There may be biological reasons compelling people to become couples or overwhelming psychological imperatives, but it is clear to me that if you pin somebody down and say why are you with someone there is no real reason. Why else do people say "it was fate" or "inevitable" or "I felt like I knew 'X' all my life?" It is the mystical center to most relationships that is the enduring charm of falling in love.
But more and more in this technical society it is not a question of romantic "fate" that draws people together as much as proper and correct circumstances. Not "proper and correct" in Victorian terms, where they were moral imperatives, but proper and correct in a programmatic way, the kind of language your bank machine tells you, "incorrect password, please code in your password again."
There are proper places to meet people, e.g. the office, the apartment complex, through a calculated dinner invitation. There are improper places: street corners, for instance, or in line at a bank machine (one comes across as not only being after a person for sex but also for their fortune).
But of all the improper places, the least savory is the subway. No doubt because we all, whether we admit it or not, feel trapped down there. If someone starts a conversation you can't ignore them by looking at the scenery. Besides, you don't get on a subway like you do a train or a plane, for the pleasure of travel. You go underground to go a short distance quickly.
But the circumstance of Metro doesn't mean that one can't experience that mystical sensation. It just might mean that you don't consummate it. I know, it has happened twice to me, and those unconsummated encounters stick in my memory's craw.
I remember in the winter of 1977, when I was living in New York there was a blizzard. The snow filled the air relentlessly for 48 hours, and the only way to get around the city was by subway. It was in the afternoon and I was riding back to the East Village from uptown.
There was a dark-haired woman with a small delicate face standing near me in the graffiti-encrusted car. I could tell she was French. There were so many things I seemed to know about her from what she was wearing, a sheepskin coat probably obtained in North Africa (what sort of person goes to North Africa?) to the way she looked at me (Parisian women do not feel assaulted by a man's glance, they are more than capable of staring down unwelcome lookers).
We exchanged smiles but no words. To my delight she got out at 14th Street, my stop. We staggered wordlessly through the snow drifts down 4th Avenue. I wouldn't start conversation lest she think I was trying to pick her up. Then extraordinarily enough she turned down 12th Street when I did. She stopped to light a smoke in the lee of a building. When it turned out to be a Gauloise, I knew the things that I had filled in about her were right.
I felt as if I knew her so well we could start something very nice. Once before I felt that I knew someone else that well without knowing them and we had been in love for a couple of years. I struck up a conversation in my well accented, badly grammared French and the conversation flowed for the space of 200 yards till we reached the door of my building.
I thought to ask her in for tea or cocoa, and would have, if I met her in a "proper" circumstance. But how can you ask someone you met in the subway up to your apartment without seeming like a lecher? I didn't get her name but for 3 1/2 years I have not forgotten her or that encounter which lasted no more than 10 minutes.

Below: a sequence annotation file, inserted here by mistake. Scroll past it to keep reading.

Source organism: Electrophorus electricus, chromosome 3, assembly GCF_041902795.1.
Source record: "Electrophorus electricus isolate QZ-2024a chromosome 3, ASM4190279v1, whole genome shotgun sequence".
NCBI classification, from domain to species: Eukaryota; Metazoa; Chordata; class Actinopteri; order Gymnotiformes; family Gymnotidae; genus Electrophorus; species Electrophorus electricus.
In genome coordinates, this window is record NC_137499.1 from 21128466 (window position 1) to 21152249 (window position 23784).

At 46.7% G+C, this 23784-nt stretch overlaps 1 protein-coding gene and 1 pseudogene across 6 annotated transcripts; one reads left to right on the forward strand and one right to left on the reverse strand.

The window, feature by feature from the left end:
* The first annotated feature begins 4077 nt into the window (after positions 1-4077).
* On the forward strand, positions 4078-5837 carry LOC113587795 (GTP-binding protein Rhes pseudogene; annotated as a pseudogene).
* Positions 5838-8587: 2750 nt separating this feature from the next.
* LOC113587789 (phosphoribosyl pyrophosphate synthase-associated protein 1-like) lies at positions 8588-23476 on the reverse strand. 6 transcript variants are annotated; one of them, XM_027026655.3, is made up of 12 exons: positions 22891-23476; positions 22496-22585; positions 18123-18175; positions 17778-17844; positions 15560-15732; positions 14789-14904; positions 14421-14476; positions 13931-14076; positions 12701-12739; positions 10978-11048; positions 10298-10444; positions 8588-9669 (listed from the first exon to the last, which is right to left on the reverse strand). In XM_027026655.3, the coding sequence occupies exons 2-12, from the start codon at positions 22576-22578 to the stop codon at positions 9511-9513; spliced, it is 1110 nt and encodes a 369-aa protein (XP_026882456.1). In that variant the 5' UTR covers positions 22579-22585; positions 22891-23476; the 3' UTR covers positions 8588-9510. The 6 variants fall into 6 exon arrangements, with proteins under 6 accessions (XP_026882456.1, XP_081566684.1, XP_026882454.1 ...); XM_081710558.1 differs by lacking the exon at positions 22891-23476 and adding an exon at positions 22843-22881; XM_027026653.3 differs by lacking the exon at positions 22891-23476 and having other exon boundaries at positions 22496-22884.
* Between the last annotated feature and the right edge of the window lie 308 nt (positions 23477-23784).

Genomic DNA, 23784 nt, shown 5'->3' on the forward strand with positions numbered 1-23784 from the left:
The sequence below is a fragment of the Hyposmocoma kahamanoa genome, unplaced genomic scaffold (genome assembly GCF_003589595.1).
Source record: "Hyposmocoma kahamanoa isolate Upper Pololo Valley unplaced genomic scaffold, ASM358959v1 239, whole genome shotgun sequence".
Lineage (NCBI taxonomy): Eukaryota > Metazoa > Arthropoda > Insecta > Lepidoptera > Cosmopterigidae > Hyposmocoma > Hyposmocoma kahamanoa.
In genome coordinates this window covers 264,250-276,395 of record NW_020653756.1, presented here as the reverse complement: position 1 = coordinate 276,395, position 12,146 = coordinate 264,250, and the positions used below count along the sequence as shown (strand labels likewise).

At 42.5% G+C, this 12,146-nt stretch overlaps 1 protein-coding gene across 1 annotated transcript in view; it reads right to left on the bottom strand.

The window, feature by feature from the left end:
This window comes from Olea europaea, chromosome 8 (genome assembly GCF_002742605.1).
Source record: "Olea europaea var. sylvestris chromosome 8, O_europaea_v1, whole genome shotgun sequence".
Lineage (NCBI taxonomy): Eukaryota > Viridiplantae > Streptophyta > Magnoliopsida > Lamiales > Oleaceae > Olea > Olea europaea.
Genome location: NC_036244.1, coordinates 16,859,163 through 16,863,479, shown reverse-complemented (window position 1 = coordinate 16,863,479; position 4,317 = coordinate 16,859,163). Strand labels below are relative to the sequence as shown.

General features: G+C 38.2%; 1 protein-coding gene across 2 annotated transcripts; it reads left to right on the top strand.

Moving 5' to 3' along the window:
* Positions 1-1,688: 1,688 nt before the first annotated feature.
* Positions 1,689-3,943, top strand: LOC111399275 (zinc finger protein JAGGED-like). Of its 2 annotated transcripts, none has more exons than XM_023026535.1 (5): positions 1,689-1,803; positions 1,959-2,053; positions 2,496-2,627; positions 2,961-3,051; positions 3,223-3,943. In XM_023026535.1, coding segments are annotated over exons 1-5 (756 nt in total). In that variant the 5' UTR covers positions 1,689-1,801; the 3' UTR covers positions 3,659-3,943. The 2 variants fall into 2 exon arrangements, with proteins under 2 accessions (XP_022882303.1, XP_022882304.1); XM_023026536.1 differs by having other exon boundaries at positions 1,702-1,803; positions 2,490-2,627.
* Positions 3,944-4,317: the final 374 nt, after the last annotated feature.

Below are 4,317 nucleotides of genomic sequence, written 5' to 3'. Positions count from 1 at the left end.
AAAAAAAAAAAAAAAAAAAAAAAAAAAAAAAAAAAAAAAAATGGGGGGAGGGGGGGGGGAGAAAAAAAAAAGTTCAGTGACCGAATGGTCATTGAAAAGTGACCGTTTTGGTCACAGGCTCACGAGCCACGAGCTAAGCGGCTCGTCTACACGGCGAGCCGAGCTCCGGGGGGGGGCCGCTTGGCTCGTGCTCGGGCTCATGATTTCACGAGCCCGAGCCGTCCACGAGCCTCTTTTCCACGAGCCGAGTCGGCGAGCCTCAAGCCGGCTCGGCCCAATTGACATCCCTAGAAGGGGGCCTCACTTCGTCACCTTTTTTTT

The reason I bring this up is it happened again the other day. I got on a Metro at Capitol South taking my customary end seat so that I could lean against the partition. Sitting opposite me, under the system map was a woman with sandy colored-hair and a sweetly turned up nose. She had a portfolio case such as commercial artists carry and a large leather sack. She was looking nowhere in particular. I knew from her face she was on her way to a job interview. It is a face I have often worn. I got the feeling she wasn't too comfortable in that role, wasn't used to wearing her job-seeker's wool skirt and checked blouse. Her hands were the hands of an artist: square, the fingers full, the nails pared all the way down.
While I was filling in her life story (as if I had known her for a long time), she turned and looked at me. I smiled an embarrassed smile as if I'd been discovered writing an unauthorized biography. She smiled an embarrassed smile at having caught me.
A woman getting off the train interrupted our little moment to compliment her on the leather sack. The subway pressed on, and I remembered the incident 3 1/2 years ago. I said to myself the heck with propriety, I'm going to ask her out to lunch -- if she gets off at McPherson Square as I was.
At Federal Triangle she began to tie up her sack and I knew she was getting off at Metro Center. My heart sank. Lunch in the company cafeteria was off. Dinner at my place was off. A Christmas elopement was off.
She slung the bag over her shoulder and stood up. We were looking at each other again. The same kind smile passed between us. The door opened and our eyes held as she stepped toward it. As she moved past me she said "bye-bye" with only enough breath for me to hear. Her mouth didn't smile but loosened at the corners, about as far as the constraints of propriety allowed. Then she was gone, and in a lonely world two more people had missed each other.
Well, I've learned my lesson. It is not possible to predict when the mystical certainty that I have just met my partner for life will strike. But I assure you that if it comes on as the door is shutting at Metro Center, I will tear through and with words and actions start what fate decrees. So please, don't be startled.